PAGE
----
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Charlottesville seniors are having their moment
APRIL 11 – 17, 2018 CHARLOTTESVILLE’S NEWS AND ARTS WEEKLY C-VILLE.COM FREE
COMING CLEAN One couple’s war against trashy area roadsides FOR A CHANGE Portrait artist takes realistic look at motherhood SMELL THE COFFEE Third Mudhouse opens on 10th Street NW
April 11 â€“ 17, 2018 c-ville.com
Join us April 14 for the
GRAND OPENING of our New Model!
Join us for the Grand Opening of our new model home: The Travis at Westlake at Foothill Crossing. Enjoy tasty treats and sweet sips as you tour our newly decorated model home!
SATURDAY, APRIL 14 FROM 12-5 PM 5931 Westhall Drive, Crozet, VA 22932 Enjoy Grand Opening incentives this weekend only! RSVP or schedule your private tour at 866.385.4975 today! ÂŠStanley Martin Homes | Prices, features and incentives are subject to change without notice. Incentives are only available on non-contingent contracts written and ratified on or before 4/15/2018. Incentives do not apply to all communities, lots, and house types. Cannot be combined with other offers. Certain additional restrictions may apply. See a Neighborhood Sales Manager for details. See a Neighborhood Sales Manager for details. 04/2018 | A-0772
PHYDOS CLINIC Naturopathic & Integrative Medicine 1011 East Jefferson Street, Suite 204 Charlottsville, VA 22902
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2018 SPRING SEASON April 11-June 10
Constance Swain and Ally Farzetta in Sense and Sensibility. Photo by Michael Bailey.
AMERICANSHAKESPEARECENTER.COM 1.877.MUCHADO Blackfriars Playhouse | Staunton, Virginia
April 11 – 17, 2018 c-ville.com
Featuring a world-premiere adaptation of Jane Austen’s Sense and Sensibility, the popular comedy The Taming of the Shrew, and the wicked paring of Macbeth and Bill Cain’s political thriller Equivocation.
THIS WEEK NEWS 9 It’s time to face the facts: We’re all going to get old. One upside, though, 10 Katie Couric premieres is that Charlottesville is a great place to do it. Our fair town has landed TV series in C’ville. on Happiest City and Best Place to Retire lists, and, at least anecdotally, 11 Crozet couple wages battle against trash. organizations such as the Senior Center are seeing that play out: 13 Tracci asks judge to reopen Kessler perjury case. Executive Director Peter Thompson says about half of the people who 13 Nelson County’s “Tuesday come through the center’s doors are retirees who are new to the area. Chainsaw Massacre.” In this week’s feature, we look at area organizations that are preparing FEATURE 17 for an uptick in our senior population (by 2030, about 22 percent of the city’s and the five surrounding counties’ populations will be age 65 and older, compared with 18 percent now). Not only are retirees moving to the area, but people are choosing to stay here to live out their golden years. In the last year, Charlottesville and Albemarle and Fluvanna counties Meeting the needs of seniors who call the all signed a charter that commits them to being age-friendly communities. Charlottesville area home. And now, a local alliance of both private and public organizations is ARTS 23 assessing what we do well and what we can improve on in terms of 25 Calendar Listings 25 Tunes: Album reviews meeting the needs of seniors (affordable housing, walkability, outdoor 27 Feedback: Wes Swing pulls spaces), which look similar to what we all want.—Jessica Luck the strings in Upswept.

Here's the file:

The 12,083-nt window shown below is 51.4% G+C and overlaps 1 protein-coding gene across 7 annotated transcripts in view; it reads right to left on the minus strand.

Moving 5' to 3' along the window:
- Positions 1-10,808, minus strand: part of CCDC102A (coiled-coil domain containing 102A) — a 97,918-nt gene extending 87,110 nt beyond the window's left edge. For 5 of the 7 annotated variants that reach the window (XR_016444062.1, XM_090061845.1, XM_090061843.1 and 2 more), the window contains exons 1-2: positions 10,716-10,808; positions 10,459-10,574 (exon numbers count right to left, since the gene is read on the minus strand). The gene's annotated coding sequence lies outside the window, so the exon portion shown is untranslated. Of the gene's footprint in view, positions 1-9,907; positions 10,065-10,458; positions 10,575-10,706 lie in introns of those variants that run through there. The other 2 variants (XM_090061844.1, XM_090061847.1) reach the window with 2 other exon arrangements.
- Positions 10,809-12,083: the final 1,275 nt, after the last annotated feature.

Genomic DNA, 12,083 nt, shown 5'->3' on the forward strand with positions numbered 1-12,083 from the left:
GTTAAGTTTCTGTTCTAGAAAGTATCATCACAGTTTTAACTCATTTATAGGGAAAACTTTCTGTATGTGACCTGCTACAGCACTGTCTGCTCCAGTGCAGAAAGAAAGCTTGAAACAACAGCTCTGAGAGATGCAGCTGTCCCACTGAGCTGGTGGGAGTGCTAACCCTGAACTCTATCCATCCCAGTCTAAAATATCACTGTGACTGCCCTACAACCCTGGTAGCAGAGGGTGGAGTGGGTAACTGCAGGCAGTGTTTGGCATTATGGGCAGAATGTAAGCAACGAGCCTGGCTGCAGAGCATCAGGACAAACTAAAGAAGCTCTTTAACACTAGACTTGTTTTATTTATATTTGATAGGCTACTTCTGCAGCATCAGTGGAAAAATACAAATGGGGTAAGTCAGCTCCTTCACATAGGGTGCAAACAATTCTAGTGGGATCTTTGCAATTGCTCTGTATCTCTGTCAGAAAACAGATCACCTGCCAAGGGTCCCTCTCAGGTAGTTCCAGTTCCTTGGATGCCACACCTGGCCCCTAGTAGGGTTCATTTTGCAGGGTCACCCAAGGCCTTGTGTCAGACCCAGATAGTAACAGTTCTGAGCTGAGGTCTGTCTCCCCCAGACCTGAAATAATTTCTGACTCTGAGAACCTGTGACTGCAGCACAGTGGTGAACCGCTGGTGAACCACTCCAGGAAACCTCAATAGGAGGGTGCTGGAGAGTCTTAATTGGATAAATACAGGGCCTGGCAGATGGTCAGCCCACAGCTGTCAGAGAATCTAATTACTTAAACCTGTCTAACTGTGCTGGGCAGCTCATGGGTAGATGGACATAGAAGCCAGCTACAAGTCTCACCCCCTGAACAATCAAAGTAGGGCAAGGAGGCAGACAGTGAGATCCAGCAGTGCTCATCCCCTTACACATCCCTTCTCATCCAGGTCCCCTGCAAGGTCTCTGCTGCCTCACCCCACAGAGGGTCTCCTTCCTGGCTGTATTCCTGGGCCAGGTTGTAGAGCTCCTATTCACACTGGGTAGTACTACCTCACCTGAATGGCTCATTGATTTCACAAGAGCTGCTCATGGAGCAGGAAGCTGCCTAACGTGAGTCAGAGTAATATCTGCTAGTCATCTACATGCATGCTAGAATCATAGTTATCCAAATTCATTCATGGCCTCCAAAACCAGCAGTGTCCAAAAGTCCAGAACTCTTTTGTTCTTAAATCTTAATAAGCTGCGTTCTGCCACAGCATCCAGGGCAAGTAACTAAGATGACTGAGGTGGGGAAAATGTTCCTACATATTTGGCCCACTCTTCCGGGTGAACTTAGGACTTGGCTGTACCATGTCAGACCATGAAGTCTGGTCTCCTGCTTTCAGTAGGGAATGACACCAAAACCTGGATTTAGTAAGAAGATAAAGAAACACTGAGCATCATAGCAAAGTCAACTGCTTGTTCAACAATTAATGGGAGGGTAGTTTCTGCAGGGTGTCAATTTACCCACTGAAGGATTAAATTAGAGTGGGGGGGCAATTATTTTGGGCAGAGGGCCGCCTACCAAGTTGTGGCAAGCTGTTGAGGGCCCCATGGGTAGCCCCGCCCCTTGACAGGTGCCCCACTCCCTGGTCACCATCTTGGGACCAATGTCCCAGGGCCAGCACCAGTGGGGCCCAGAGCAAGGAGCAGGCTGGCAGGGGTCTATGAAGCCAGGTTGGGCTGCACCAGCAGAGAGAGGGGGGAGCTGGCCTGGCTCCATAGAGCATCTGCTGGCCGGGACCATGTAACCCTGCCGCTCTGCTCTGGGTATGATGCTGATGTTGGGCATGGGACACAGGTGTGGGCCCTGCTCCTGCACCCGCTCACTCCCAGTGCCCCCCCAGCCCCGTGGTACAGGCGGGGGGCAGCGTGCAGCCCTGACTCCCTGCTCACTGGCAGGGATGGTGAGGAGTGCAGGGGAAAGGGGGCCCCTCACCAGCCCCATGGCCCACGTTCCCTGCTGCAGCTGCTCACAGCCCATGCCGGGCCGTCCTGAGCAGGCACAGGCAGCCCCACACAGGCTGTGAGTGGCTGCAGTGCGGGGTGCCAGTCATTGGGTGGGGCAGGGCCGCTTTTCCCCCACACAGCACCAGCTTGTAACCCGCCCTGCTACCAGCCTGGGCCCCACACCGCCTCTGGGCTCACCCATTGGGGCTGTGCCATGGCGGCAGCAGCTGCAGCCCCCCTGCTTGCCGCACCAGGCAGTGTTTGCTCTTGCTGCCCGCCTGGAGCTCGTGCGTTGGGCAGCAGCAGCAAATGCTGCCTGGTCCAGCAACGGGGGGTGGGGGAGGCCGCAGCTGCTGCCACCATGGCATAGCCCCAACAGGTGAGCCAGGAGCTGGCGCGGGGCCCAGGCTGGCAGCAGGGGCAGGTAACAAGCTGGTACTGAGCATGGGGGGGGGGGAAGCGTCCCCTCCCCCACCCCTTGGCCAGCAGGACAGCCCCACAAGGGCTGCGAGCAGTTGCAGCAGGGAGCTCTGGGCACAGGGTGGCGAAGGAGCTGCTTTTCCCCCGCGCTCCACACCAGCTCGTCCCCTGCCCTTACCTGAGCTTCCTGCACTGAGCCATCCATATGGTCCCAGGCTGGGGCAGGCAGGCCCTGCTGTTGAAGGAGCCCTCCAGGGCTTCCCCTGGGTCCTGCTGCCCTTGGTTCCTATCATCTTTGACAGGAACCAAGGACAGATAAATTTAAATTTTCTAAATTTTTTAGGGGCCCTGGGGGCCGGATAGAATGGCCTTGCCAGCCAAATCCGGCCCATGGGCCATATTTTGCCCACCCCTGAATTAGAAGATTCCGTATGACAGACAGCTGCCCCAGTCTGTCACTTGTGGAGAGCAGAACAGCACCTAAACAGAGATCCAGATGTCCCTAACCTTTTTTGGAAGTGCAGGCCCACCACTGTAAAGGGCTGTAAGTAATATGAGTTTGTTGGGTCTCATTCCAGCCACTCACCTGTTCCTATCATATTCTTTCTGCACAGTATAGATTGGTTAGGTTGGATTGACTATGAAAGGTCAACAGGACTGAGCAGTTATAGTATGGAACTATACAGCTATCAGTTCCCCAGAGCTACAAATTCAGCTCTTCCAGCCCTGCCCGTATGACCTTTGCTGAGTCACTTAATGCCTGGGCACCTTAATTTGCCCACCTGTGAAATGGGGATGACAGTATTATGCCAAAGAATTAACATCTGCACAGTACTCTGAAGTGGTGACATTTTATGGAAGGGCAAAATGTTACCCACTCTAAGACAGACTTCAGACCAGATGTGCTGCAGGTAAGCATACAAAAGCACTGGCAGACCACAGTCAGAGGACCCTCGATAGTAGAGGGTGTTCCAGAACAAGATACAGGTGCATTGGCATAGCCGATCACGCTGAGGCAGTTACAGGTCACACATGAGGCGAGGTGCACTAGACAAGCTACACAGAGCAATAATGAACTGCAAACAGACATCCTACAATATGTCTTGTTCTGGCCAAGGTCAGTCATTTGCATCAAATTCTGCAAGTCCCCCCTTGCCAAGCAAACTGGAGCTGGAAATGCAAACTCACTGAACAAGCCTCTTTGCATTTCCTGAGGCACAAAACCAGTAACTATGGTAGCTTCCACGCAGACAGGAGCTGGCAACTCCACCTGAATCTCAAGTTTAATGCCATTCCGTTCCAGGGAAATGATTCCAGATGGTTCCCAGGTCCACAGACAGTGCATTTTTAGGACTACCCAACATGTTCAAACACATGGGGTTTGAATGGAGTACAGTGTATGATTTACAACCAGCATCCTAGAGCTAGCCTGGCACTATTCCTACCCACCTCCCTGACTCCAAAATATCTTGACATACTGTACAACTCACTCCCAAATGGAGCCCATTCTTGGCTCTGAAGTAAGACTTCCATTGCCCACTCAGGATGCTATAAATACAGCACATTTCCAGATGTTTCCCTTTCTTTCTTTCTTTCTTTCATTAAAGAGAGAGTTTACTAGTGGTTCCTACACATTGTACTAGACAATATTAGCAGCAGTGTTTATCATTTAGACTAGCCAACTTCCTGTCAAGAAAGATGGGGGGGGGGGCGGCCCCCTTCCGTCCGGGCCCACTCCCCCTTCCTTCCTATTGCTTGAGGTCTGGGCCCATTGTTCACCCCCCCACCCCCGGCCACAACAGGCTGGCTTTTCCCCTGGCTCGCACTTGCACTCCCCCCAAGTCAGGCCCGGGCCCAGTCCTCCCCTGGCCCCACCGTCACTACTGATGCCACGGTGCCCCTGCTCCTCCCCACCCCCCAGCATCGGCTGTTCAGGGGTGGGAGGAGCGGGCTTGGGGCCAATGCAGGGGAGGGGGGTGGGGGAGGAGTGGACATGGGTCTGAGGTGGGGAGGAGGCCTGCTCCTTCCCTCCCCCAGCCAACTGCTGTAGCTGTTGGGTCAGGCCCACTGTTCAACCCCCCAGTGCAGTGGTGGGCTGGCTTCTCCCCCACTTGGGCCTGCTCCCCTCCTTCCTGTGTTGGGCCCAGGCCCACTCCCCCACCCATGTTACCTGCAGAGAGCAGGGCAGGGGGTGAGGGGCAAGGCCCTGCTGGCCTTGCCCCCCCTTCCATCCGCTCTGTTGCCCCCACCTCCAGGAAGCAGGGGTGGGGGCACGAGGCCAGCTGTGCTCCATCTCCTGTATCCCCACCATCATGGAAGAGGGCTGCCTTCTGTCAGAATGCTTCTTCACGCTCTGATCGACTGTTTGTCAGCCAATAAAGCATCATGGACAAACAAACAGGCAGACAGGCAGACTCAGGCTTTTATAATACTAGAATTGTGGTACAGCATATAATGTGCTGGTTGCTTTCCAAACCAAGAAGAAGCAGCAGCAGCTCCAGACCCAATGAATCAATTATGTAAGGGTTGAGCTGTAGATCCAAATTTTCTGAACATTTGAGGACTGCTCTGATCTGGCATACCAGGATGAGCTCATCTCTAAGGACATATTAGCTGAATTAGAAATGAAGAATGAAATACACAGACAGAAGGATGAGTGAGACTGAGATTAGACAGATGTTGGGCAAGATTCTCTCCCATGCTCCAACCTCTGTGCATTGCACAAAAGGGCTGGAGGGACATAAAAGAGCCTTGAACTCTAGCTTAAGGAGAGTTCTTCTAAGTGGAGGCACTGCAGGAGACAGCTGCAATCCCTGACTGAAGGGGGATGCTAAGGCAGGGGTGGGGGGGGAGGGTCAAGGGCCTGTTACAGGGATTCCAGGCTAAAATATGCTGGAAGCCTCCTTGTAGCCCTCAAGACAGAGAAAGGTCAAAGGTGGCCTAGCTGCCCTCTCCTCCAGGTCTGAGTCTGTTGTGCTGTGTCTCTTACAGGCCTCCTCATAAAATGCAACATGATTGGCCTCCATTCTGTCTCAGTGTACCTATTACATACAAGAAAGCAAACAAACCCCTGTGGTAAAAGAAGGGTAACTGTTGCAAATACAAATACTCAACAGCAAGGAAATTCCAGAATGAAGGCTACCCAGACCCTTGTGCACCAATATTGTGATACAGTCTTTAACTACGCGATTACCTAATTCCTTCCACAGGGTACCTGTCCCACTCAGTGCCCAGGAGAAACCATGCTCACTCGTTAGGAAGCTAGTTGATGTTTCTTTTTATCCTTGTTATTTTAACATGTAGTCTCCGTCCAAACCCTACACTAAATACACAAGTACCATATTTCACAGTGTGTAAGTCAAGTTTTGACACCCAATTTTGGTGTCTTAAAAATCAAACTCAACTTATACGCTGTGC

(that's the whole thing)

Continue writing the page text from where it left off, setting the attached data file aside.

Coming of age
28 Preview: The Alt unearths the less commonly heard.
April 11 – 17, 2018 c-ville.com
Our top post on Facebook last week, “The Yard food hall set to open in May,” received 39 reactions, 5 comments and 9 shares.
d e t e r m i n i n g w h at y o u r l a n d c a n r e a l ly a c c o m m o d at e , w i l l p r o v e i t s t r u e w o rt h . t h i s C h a r lot t e s v i l l e Pa r k i n g lot i n c r e a s e d i n va l u e by 4 0 0 % = + / - w h e n i t s p ot e n t i a l wa s D E M O N S T R AT E D